Advice,  How To,  Listicles,  Sex Work and Disability

Sex Work 101

Sex Work 101

I started working in the adult industry in 2013, since then I’ve been a cam model, Dominatrix, clip producer, freelancer, phone sex operator, and custom content producer. My skill set is wide and varied, and I’m proud of the work I do. Sex work allows me my own schedule, and it lets me deal with multiple chronic illnesses and disabilities without worrying when I’m going to be able to work again. Due to my backlog of content, I can earn money even on my sickest days and it can keep me afloat when months are hard.

Below, I’ve noted down a few key points anyone should take into consideration before thinking about jumping into the adult industry. I could write for hours on the topic, which is why this will be something of a series. A short ‘Intro to Sex Work’, if you will. To kick things off, the basics; things you should keep in mind, and future implications if you chose this career. I’ll go into each topic further at a later date.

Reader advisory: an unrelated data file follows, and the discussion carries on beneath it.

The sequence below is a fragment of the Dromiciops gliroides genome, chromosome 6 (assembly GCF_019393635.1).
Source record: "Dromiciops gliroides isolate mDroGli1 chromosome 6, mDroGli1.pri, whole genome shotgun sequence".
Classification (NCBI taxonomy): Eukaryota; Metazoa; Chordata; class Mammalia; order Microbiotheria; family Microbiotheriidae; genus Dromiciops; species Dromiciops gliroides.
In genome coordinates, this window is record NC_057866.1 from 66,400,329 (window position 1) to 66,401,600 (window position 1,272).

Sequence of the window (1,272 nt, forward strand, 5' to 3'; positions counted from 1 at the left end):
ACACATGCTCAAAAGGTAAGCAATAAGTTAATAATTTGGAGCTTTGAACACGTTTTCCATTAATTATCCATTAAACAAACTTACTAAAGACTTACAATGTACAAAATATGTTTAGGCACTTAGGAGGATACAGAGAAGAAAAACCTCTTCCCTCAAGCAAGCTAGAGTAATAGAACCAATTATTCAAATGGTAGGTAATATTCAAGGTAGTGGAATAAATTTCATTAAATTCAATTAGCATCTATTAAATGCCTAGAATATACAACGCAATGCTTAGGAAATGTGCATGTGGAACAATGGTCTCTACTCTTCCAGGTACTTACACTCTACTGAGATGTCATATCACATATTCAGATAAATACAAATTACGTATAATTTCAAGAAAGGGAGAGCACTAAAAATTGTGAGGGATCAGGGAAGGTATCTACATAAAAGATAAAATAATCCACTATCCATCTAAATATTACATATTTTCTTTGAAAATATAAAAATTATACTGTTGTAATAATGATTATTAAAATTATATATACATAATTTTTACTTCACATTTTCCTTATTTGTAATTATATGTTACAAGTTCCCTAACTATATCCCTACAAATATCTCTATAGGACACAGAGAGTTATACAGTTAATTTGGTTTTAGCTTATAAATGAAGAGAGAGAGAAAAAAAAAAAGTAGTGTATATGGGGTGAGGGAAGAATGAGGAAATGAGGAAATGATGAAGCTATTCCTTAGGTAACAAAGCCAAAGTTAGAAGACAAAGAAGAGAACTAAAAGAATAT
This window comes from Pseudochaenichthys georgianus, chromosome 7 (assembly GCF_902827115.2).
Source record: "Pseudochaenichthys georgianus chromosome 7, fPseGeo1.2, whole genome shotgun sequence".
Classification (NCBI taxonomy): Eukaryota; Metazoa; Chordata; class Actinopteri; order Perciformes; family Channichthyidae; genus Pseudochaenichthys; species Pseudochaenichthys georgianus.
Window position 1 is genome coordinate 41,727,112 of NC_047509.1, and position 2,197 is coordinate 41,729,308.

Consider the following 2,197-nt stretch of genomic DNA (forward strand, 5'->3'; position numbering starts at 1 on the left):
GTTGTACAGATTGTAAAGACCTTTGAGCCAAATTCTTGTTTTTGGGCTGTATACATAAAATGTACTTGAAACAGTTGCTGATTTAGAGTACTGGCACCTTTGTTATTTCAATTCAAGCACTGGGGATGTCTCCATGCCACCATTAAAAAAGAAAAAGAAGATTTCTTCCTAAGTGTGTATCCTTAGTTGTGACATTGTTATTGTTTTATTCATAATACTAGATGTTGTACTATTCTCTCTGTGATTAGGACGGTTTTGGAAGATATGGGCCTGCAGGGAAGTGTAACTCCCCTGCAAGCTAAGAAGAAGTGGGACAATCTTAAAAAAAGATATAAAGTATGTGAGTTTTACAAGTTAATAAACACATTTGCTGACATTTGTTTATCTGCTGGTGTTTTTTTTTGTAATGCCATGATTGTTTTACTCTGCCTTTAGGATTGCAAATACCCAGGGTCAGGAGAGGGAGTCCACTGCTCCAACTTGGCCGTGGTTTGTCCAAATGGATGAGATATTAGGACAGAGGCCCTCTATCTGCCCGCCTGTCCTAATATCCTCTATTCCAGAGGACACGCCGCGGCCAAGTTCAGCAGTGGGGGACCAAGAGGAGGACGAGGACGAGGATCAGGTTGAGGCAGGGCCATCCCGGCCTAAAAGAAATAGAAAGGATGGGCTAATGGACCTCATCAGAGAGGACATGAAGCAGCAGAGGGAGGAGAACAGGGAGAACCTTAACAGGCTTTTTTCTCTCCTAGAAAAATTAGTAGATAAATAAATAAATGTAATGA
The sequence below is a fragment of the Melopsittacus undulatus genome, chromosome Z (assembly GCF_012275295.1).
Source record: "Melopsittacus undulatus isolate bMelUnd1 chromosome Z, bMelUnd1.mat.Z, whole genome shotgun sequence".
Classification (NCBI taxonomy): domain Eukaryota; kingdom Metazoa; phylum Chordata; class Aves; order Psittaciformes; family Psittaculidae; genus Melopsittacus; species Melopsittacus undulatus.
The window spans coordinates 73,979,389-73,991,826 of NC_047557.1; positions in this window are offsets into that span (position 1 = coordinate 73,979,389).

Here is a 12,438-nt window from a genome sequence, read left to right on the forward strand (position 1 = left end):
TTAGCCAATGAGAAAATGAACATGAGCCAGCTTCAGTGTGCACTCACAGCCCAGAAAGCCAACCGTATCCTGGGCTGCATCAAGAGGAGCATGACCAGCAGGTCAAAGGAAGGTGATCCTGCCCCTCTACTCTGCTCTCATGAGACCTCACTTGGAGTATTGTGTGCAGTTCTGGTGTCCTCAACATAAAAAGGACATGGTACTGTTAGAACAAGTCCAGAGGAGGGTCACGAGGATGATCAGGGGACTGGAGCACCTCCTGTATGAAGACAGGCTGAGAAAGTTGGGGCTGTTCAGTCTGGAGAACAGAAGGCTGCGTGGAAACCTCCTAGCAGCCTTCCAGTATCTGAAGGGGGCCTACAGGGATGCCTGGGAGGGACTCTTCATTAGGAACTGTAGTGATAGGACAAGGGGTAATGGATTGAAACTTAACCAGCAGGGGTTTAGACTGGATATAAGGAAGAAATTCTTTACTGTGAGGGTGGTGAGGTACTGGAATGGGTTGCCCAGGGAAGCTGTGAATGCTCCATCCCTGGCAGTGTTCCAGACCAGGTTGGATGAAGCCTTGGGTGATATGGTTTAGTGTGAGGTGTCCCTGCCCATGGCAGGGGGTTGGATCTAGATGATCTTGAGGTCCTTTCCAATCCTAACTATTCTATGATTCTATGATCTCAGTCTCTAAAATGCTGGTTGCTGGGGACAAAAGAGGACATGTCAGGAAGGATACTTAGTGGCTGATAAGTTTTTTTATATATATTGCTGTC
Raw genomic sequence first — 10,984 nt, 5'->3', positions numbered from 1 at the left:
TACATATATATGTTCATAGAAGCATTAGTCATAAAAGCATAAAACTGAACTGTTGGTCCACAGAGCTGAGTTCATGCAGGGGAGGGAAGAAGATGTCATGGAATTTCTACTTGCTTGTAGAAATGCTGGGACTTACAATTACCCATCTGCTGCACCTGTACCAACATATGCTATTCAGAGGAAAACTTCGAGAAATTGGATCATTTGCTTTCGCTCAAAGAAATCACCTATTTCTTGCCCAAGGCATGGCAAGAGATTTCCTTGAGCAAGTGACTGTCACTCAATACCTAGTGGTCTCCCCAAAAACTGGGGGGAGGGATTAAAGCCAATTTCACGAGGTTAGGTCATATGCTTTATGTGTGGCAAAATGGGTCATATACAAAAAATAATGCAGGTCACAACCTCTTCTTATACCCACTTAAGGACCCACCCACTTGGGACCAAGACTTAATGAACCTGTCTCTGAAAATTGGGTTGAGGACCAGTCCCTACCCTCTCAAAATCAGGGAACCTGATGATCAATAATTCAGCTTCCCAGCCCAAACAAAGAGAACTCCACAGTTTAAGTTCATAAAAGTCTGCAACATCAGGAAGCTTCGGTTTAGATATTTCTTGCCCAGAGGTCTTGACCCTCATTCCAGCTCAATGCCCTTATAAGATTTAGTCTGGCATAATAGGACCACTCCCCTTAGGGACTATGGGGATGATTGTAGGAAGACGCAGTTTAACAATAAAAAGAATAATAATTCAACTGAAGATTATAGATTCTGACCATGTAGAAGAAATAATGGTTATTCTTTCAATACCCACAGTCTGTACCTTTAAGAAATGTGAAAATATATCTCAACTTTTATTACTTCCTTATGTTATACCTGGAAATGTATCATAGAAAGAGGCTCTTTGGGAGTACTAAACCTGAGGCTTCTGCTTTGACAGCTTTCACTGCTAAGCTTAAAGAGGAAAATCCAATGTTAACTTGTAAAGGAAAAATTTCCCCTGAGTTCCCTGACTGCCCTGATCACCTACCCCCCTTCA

1. There’s no such thing as a ‘typical’ sex worker.

I’ve met so many diverse people in this line of work, and no one sex worker is the same.

Some sex workers produce clips with fetishes people think of as common like CEI, masturbation, FemDom, jerk off instruction, and some produce clips of belly button poking, lawn mower riding, and ignoring the camera. There really does seem to be a fetish for everyone. Likewise, some people never get nude, whilst some bare all. If clips aren’t your forte then there’s live camming, phone calls, custom content, and even erotica.